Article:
In 2013 a Report on endangered European languages and linguistic diversity in the EU was presented by Corsican MEP François Alfonsi to call for a joint effort between the European Commission and the members States to protect and promote linguistic diversity in Europe. The Report was presented to the EP plenary in June 2013 and unanimously approved by the Committee on Culture and Education of the EP.
Coppieters Foundation is a think tank focusing on European affairs based in Brussels. It develops new ideas and produces knowledge on the management of cultural and linguistic diversity, collective and minority rights, multi-level governance, among other international affairs. NPLD and CF have closely worked in several occasions on projects related to linguistic diversity.
European Civil Society Platform for Multilingualism (ECSPM)
The NPLD is a member of the European Civil Society Platform for Multilingualism, an association composed by different European organisations, foundations and NGOs working in the field of language promotion created at the request of the European Commission. ECSPM and its members are especially strong in the field of Education.
European Language Equality Network (ELEN)
Based in Brussels, ELEN‘s goal is the promotion and protection of European lesser-used languages, to work towards linguistic equality for these languages, and multilingualism, under the broader framework of human rights, and to be a voice for the speakers of these languages at the local, regional, national, European and international level. It was established in 2011 based on the former European Bureau for Lesser Used Languages’ (EBLUL) member-state committees, Eurolang, plus many umbrella and individual language NGOs from most EU member states.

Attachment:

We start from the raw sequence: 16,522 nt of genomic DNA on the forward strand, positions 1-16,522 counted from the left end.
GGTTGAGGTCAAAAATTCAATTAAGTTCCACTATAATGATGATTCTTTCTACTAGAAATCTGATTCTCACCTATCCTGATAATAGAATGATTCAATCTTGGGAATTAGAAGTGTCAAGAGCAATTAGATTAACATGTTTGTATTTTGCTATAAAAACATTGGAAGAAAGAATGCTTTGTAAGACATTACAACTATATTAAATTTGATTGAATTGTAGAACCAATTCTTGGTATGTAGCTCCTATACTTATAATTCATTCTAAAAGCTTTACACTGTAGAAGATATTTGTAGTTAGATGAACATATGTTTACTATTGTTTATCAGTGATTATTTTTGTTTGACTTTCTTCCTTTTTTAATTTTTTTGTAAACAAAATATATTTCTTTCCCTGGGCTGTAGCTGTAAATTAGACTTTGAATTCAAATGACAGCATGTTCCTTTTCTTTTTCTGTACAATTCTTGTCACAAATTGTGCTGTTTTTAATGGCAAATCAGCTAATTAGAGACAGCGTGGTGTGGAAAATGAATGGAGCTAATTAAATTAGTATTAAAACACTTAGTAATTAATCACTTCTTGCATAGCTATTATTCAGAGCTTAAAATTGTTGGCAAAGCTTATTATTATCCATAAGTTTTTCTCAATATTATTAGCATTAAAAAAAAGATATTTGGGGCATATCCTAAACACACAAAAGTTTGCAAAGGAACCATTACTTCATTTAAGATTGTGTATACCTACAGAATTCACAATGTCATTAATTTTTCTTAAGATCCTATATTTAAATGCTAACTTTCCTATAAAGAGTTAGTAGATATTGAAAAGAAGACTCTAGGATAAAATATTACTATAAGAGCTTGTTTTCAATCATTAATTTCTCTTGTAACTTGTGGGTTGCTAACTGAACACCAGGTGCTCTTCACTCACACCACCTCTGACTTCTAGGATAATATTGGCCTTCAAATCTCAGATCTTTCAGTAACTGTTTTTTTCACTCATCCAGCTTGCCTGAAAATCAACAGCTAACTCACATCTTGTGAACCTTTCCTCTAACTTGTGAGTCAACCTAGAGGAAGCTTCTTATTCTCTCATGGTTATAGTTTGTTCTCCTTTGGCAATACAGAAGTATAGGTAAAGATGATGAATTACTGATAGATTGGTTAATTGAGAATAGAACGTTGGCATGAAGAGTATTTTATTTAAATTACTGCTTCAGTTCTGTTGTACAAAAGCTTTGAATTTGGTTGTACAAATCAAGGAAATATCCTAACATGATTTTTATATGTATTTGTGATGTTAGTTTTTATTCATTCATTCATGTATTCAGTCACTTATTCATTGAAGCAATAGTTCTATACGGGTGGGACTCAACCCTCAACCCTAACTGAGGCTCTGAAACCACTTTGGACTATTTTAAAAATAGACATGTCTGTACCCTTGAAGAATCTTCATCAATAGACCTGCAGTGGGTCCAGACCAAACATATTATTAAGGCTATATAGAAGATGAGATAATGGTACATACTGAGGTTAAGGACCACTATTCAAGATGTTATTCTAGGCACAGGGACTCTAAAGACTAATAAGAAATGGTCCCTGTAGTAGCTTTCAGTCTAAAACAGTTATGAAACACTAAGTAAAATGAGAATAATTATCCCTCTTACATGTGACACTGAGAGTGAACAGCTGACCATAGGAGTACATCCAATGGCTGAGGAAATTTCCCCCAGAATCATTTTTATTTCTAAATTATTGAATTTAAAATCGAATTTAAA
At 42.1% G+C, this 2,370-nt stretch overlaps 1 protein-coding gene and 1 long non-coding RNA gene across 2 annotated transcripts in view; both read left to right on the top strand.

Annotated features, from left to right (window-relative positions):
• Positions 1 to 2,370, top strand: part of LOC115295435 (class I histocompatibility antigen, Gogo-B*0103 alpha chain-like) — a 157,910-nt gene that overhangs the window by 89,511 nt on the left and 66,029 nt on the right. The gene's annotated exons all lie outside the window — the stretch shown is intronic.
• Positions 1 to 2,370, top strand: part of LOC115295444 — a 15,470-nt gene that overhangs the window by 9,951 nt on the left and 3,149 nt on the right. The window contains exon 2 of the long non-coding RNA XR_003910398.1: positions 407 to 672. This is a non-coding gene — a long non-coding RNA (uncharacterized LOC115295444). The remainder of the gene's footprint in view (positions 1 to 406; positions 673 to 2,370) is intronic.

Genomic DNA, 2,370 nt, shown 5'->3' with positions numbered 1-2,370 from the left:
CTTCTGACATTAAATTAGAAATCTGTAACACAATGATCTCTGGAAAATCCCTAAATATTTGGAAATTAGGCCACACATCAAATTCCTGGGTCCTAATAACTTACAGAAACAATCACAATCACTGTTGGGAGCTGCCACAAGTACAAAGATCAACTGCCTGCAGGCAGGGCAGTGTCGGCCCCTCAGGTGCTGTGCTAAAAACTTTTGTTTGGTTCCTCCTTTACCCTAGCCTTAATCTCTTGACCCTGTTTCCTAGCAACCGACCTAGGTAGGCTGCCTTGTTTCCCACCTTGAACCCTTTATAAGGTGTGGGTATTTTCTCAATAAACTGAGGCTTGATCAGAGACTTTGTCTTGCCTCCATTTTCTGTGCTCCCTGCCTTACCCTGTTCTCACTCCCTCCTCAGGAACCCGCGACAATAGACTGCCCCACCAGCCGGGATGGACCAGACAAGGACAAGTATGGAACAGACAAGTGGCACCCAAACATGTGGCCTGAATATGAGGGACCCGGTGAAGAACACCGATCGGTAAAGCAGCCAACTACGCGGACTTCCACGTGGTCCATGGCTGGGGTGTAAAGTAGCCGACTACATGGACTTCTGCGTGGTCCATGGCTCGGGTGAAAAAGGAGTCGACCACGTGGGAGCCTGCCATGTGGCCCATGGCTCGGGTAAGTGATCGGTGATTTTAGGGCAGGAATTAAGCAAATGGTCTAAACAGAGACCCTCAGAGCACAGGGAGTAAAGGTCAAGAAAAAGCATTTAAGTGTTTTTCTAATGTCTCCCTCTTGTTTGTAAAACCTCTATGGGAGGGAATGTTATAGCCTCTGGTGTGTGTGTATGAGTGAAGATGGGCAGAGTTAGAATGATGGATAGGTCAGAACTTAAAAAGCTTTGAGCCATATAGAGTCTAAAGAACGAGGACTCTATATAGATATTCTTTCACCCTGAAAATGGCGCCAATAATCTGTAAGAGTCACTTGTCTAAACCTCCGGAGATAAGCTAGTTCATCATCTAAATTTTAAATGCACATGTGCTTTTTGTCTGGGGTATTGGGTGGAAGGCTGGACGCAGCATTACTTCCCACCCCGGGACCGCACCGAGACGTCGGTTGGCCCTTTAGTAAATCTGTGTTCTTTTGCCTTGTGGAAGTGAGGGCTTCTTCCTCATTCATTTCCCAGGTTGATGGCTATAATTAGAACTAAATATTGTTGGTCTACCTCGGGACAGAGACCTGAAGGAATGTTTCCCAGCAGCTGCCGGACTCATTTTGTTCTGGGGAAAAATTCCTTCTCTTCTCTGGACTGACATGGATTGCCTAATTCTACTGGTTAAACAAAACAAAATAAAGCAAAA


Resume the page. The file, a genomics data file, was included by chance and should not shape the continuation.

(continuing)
European Union National Institutes for Culture (EUNIC)
EUNIC is an international organization for culture and cultural diplomacy, which office in Brussels is particularly active in terms of promoting Languages and Culture. NPLD has collaborated with EUNIC on occasion of the celebration of the European Day of the Languages and the Transpoesie Festival.
Federal Union of European Nationalities (FUEN)
FUEN is the European umbrella organisation of the autochthonous, national minorities and ethnic groups in Europe. With around 100 members organizations altogether, FUEN is one of the leading organisations in Europe when it comes to the promotion of minority languages. FUEN is the promoter of the Minority Safepack Initiative, an ambitious initiative that gathered more than a million signatures by individuals and organisations from all over Europe in 2018 to present a package of law proposals for the safety of the national minorities to the European Institutions, a set of EU legal acts that enable the promotion of minority rights, language rights, and the protection of their cultures.
Mercator Research Centre
Mercator, a leading research centre hosted by the Fryske Akademy in Ljouwert/Leeuwarden, researches multilingual education and language learning in Europe. Mercator offers a complete newsletter, seminars, conferences, papers and a set of various outcomes addressing linguistic diversity issues not only in Fryslân but all throughout Europe.